I’m so near having the primary of the 2 curtains panels completed for the again entry of the studio. The primary one is taking me a bit longer just because it has been so lengthy since I’ve made lined pinch-pleated curtains, so I’m having to recollect the method alongside the way in which. I believed I might maybe refer again to my very own tutorial, however I spotted that I don’t even have a tutorial on the best way to make a easy, no-frills, no-trim, single-width lined curtain panel.
So I believed I’d take this chance to take pictures of every step in order that I can present a step-by-step tutorial on the best way to make a single-width, lined, pinch-pleated curtain panel. This tutorial (Half 1 beneath and Half 2 within the subsequent submit) has over 100 pictures, and is proven in 15 completely different steps. Half 1 is steps 1 by means of 6. Half 2 is steps 7 by means of 17. Right here’s a fast overview of the steps…
How To Make Lined, Pinch-Pleated Curtains
Now that you’ve got an outline of the steps, let’s get to the small print. Right here we go!
1. Set up curtain rod and rings.
First, I set up my curtain rod and rings. I used to do that after the curtain panels had been made and able to be hung, however I’ve discovered that it’s a lot simpler to put in the rod first, after which make the curtains to suit the peak of the put in curtain rod.
I additionally go forward and add the rings, however I take away the clips first. No correctly made curtain panels ought to ever be hung utilizing clips.
2. Take measurements for curtains.
As soon as these the rings are added, I can measure for the completed top of my curtain panels. I measure from the ground to proper on the high of the little hook ring, which gave me a measurement of 88 7/8 inches. Then I subtract about 1/4 inch to get my completed size for my curtain panels.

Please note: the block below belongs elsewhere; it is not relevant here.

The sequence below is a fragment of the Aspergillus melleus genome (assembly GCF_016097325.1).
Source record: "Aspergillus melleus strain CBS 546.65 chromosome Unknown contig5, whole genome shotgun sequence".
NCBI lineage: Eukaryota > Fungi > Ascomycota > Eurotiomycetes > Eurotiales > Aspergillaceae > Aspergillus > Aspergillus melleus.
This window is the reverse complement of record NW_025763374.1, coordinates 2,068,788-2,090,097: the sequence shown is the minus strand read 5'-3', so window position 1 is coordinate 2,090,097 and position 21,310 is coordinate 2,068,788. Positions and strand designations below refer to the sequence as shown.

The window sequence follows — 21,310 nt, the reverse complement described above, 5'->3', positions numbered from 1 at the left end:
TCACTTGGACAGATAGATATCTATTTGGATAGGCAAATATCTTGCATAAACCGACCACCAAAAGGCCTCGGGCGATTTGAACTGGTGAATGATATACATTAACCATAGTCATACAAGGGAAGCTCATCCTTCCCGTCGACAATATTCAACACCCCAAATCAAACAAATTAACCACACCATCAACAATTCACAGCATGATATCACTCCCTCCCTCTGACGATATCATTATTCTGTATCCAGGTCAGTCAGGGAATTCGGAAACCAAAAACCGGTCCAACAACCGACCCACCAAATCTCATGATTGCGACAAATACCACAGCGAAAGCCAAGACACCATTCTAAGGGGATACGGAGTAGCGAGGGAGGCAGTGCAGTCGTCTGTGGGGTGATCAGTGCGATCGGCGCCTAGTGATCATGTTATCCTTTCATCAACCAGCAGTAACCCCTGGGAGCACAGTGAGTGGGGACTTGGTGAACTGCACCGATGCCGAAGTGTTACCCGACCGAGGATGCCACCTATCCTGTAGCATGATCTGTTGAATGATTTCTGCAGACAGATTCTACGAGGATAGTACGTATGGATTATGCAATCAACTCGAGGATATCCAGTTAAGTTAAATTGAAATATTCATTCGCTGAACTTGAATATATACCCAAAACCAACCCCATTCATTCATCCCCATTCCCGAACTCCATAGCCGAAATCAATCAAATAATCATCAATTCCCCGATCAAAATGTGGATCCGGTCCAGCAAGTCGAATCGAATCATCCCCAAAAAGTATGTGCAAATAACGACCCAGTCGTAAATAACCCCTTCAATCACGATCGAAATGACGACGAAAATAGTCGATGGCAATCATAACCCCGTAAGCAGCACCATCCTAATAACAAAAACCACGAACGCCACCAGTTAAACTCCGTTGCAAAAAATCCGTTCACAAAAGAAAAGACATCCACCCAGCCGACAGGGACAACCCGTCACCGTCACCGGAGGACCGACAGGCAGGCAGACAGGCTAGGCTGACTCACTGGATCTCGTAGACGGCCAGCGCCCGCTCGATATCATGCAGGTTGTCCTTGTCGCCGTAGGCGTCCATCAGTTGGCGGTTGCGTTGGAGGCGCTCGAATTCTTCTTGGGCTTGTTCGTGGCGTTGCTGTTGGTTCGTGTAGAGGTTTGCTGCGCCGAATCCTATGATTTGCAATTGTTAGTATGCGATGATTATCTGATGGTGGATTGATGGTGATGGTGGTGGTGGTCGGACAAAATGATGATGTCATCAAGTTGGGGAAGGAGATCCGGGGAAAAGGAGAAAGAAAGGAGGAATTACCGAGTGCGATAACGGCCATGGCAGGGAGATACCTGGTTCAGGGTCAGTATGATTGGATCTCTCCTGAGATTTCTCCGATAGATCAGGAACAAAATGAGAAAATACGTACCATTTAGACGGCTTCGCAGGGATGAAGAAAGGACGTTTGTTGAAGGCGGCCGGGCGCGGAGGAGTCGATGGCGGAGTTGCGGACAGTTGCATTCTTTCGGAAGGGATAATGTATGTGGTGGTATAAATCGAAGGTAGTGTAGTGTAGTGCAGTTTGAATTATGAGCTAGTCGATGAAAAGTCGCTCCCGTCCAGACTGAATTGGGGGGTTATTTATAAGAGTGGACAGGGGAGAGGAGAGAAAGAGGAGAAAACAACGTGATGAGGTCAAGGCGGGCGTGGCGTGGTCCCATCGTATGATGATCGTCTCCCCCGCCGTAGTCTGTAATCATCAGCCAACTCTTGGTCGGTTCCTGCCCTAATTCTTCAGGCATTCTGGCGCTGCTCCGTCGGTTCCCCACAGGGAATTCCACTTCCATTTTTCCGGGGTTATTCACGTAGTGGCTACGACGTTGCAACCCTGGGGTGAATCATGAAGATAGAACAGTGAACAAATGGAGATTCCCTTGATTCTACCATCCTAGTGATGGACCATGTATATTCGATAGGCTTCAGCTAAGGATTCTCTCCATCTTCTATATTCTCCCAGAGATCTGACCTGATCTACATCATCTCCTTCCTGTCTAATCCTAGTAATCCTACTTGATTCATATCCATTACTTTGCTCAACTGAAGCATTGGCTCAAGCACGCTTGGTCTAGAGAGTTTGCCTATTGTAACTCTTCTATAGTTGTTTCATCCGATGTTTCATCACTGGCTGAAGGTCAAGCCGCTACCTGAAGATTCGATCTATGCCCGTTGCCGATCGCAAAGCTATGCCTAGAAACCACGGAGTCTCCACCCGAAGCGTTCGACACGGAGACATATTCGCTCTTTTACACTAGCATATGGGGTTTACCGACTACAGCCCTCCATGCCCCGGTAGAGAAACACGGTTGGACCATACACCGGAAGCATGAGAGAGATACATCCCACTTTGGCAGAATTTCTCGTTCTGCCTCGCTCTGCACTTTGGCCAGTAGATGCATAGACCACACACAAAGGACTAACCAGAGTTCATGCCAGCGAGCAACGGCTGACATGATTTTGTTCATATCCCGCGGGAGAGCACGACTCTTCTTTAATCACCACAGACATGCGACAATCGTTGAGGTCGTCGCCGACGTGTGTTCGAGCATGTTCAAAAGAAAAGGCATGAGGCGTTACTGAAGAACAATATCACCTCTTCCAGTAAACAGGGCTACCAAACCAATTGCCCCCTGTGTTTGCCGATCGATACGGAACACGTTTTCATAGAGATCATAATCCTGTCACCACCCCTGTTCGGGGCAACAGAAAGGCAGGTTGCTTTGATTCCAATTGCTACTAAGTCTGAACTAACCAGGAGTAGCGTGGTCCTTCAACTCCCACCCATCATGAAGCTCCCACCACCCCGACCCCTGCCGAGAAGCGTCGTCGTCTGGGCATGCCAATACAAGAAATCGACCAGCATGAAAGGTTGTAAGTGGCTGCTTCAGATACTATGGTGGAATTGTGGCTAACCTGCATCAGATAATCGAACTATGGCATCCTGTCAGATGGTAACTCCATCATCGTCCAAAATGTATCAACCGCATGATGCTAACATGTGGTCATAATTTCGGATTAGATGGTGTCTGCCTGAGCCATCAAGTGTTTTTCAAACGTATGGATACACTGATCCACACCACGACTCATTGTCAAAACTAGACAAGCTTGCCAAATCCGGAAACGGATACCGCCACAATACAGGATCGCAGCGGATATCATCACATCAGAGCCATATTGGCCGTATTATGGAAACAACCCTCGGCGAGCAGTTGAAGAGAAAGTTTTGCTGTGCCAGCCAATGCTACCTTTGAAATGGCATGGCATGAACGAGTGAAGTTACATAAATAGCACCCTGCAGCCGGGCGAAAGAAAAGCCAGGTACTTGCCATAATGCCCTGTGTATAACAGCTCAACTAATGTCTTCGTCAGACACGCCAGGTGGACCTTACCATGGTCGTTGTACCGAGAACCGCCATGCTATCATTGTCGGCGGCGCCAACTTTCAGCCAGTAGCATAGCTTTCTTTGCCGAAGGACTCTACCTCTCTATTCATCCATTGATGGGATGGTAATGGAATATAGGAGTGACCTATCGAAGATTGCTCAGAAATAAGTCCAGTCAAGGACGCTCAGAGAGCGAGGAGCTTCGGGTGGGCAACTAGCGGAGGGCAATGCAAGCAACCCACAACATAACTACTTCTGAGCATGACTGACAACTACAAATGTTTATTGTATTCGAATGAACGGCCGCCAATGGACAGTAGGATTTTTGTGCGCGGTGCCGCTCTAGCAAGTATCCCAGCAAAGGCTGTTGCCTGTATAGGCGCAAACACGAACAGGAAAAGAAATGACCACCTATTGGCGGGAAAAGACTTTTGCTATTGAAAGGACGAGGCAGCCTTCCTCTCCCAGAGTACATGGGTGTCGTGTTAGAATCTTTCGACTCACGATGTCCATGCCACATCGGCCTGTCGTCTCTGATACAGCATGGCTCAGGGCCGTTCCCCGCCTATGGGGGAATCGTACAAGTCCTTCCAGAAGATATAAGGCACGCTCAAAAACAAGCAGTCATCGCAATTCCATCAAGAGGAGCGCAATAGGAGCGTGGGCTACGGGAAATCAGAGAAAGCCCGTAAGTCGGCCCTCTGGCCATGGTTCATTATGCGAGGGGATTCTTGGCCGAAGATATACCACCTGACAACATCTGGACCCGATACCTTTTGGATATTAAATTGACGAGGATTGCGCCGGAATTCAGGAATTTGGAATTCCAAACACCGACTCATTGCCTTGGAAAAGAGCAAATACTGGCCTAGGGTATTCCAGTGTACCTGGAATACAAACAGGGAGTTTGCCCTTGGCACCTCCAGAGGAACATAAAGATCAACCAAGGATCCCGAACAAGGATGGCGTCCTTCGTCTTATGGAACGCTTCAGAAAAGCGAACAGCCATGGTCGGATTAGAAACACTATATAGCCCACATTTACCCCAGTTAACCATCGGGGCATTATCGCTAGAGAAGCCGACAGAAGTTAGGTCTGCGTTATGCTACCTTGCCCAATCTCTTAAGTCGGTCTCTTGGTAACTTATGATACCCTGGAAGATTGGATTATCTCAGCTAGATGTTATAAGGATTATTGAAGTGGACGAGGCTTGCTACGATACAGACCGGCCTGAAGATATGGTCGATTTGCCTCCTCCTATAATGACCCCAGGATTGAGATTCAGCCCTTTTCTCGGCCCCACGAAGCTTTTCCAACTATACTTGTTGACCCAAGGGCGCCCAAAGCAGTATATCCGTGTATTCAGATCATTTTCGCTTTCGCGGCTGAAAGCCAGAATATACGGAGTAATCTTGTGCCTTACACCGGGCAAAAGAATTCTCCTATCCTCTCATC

3. Put together curtain cloth.
Subsequent, I reduce my cloth. For every panel, I enable about three yards of material. Step one is to sq. up the underside fringe of the material. I do that by folding the material in half lengthwise, after which utilizing a framing sq. (you’ll be able to inform I’m a builder at coronary heart 😀 ) to sq. up the underside fringe of the material.
As soon as the underside is sq., I typically reduce off the selvage on either side of the material. For these curtains, I’m utilizing Spoonflower cloth, which is printed with this massive white area on each aspect edges.
So as a substitute of chopping off simply the selvage, I reduce off the entire white space proper as much as the printed design. I repeated that on the opposite aspect fringe of the material.
As soon as the material was all trimmed, I measured the (new) width of the material and wrote down that quantity. My cloth was 53 7/8 inches broad after being trimmed.
4. Hem curtain cloth.
With the material all trimmed and squared on the underside, I used to be able to pin within the hem. I did this by turning the material up 4 inches and pinning it into place alongside the underside fold.
Right here’s a have a look at it as soon as it was folded and pinned all the way in which throughout.
After which I folded it up once more one other 4 inches, pinned it into place alongside the highest fold of the hem, after which ironed the folds into place.
As a way to sew the hem, I used a blind hem sew on my stitching machine. First, I folded the four-inch hem again towards the face of the material in order that solely the highest fringe of the folded hem was uncovered on the fitting aspect, and the again of the material was displaying on the left. After which I positioned that underneath the foot of the machine.